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Snatched

It gets dark early on in October. The sun goes down, shutters the half bare trees. The wind starts to blow, and you can hear the steady creak of wooden planks, seizing up and expanding as the cold comes in waves.

That particular day in October, the day that old man Higgins was snatched, I was walking home with Mosely. We’re supposed to walk home together, Mosely and I, because we’re neighbors. It’s the rules. Because if you’re alone, you get snatched.

They live in the shadows, the snatchers do. Nasty little men with hooks and claws that pull you out of thin air and vanish you into the shadows, and it’s legend that once you get snatched, you become a snatcher too. You wither and die in those shadows until you start deforming into one of them. There’s lotsa rules to the way the snatchers work. They only take you if you’re alone, for one. And they only show up in October. Rumor has it they go on to other towns throughout the rest of the year. And that’s why I was walking home with Mosely on that cold October evening, the sun setting over our heads at merely five in the evening.

Mosely was a funny kid. He and I grew up neighbors, but we never took to each other. I liked chasing frisbees and throwing baseballs, but Mosely always had a book in hand and a nervous look to him, the corner of his mouth always twitching like someone had tried to feed him bugs. We weren’t friends. But it was October, and we had to stay together, Mosely and I.

We’d never seen anyone got snatched, Mosely nor I. Some of the other guys at school had seen the snatchers take Miss Edith, our Sunday School teacher. It was right outside the classroom, they said. They had seen it from down the hill. That was about the time I lost my faith in God.

That day, when Old Man Higgins got snatched, Mosely and I had just turned the corner into our neighborhood. It was a little box set of six houses, all equally run down and spaced apart. The lawns were all patchy and brown, the porch lights all gone out. Mosely’s porch light was shattered from the time I had hit a baseball into it. They never fixed it. After all, who had the money?

Old Man Higgins lived in house number six, the third house down on the forest-facing side. His house turned away from the rest, and so you could only see the corner of his head moving side to side as he tended to his flowers.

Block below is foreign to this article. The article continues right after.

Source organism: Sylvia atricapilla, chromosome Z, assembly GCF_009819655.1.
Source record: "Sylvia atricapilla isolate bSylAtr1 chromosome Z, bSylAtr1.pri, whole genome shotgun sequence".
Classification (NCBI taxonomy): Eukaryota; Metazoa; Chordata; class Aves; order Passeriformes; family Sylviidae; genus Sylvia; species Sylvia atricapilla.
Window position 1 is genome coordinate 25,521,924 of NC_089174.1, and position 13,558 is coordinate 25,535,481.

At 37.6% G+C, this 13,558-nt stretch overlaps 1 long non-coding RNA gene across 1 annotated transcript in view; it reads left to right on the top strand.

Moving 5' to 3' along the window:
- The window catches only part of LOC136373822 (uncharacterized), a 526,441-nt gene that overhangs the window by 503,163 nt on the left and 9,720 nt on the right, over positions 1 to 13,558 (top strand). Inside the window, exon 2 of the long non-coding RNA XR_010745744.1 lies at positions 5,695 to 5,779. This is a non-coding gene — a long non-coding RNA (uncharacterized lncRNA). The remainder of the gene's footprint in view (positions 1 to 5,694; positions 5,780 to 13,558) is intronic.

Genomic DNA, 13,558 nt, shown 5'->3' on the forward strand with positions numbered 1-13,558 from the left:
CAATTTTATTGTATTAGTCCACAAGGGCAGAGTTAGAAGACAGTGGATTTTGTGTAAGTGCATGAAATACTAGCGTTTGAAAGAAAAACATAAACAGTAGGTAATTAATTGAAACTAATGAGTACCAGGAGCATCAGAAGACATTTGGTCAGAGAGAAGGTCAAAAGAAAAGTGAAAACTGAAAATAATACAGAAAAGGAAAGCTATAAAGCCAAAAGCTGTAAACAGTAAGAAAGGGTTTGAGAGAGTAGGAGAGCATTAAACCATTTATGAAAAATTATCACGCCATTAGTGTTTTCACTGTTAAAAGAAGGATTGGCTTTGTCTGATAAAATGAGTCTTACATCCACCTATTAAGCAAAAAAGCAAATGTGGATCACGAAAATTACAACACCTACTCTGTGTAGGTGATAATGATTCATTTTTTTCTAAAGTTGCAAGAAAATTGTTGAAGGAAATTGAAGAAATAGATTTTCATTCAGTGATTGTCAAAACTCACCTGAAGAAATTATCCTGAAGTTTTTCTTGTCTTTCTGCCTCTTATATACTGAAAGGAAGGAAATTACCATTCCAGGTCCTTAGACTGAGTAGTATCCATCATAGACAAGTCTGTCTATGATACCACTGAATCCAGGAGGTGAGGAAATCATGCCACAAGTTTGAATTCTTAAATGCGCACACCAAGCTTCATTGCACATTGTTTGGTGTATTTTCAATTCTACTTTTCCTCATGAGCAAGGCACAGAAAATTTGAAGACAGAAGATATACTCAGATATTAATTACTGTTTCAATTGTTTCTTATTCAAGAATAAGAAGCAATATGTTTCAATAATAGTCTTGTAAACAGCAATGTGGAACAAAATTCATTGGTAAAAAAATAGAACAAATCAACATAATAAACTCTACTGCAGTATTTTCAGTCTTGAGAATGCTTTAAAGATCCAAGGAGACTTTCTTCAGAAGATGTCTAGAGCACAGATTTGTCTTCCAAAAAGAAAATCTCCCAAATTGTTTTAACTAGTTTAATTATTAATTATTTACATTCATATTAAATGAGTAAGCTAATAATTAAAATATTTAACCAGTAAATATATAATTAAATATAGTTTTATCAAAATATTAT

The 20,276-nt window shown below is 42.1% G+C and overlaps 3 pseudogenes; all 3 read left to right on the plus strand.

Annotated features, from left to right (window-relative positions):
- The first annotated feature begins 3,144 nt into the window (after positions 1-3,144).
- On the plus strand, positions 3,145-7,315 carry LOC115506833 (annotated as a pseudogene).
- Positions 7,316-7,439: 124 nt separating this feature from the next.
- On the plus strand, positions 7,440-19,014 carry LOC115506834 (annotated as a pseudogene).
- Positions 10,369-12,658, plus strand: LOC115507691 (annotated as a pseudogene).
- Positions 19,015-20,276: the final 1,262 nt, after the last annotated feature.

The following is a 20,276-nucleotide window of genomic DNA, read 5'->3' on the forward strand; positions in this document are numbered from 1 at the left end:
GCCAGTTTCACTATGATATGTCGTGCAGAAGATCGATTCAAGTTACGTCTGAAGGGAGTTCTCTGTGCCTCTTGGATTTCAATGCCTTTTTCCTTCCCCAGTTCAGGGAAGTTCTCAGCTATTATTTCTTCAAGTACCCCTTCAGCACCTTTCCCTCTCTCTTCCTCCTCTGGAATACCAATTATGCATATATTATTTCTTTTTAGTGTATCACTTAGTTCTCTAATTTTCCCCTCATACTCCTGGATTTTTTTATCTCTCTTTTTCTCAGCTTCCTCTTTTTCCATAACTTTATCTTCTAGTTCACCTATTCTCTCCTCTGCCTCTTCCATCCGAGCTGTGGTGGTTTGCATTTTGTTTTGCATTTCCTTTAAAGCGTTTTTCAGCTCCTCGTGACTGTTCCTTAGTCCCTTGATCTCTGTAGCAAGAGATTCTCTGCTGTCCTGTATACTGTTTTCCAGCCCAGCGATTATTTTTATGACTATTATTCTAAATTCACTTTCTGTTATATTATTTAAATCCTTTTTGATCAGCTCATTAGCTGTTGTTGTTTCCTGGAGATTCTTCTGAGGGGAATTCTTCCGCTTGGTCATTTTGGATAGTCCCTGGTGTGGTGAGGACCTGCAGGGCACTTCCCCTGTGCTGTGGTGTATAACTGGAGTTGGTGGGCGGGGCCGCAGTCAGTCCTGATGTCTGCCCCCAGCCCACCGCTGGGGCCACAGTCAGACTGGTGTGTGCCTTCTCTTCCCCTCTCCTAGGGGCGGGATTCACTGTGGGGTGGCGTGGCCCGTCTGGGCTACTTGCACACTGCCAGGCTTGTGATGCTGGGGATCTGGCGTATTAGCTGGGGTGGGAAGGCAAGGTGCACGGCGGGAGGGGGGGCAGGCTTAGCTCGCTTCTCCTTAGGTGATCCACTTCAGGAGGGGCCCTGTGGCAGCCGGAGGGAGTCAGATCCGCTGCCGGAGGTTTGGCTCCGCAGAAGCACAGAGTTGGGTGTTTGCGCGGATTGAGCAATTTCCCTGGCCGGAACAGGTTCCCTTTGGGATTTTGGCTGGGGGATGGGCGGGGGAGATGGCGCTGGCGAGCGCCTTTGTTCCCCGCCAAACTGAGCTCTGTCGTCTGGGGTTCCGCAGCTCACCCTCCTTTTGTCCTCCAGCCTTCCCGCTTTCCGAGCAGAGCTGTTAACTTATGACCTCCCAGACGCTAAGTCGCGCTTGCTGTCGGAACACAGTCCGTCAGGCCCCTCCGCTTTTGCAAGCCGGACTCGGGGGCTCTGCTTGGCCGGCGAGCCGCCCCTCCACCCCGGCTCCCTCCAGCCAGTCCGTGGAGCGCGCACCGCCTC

And then he was gone. It was like he had been pulled downwards by Satan into the pits of the Earth, sucked into a fiery hell, leaving behind a couple of rhododendron bushes and a spade.

“Caleb,” Mosely said, pointing over to the spot where Old Man Higgins had just been. “Caleb, did you see that?”

“I damn well did, Mo. You think we should report it?”

Mosely shuddered, shook his head. “Hell no. I’m not about to tell my mother I witnessed a snatching. She’ll never let me out again.”

Mosely waved goodbye halfheartedly and rushed into his house, his face paler and whiter than it normally was, if that was even possible. Leaving me outside, alone.

I could’ve gone back inside. That would’ve been the smart thing to do. But instead, I tracked over the cold dirt road, over to Old Man Higgins’ flowers and the patch of soil where he had been sitting.

And it was like I had been sucked into a funnel. Like it had closed around my body, squeezing me, like one of those poisonous snakes you find on National Geographic.

“Number five hundred thirty two,” I heard one of them hiss. My eyes were squeezed shut. If I had been snatched, I didn’t want to look at them. Mosely always said the thing that turned you into them is if you looked at them.

But when they quieted down and I opened my eyes, I was just me. There were no funny men with sticks and knives, there was no Devil, there was no Hell.

I stood up, confused, and ran back down the road, knocked on Mosely’s door furiously. He was the snatching expert. He could tell me what happened.

He didn’t answer.

I pushed the door open, made my way up the stairs to his room.

“Mo,” I said. He didn’t even look up, his face buried in some kind of giant encyclopedia.

He stretched out his long arms, set the book down on his bed, and stood up, walking over to me.

“Great,” I said. “Mo, I think I almost got snatched.”

And then he walked directly through me.

That’s when I felt myself start to

Fade

Away.

Tasha Jensen is a sophomore from Cincinnati, Ohio. She enjoys creative writing, especially writing short stories. When she isn't writing, you can find her playing basketball or dancing.

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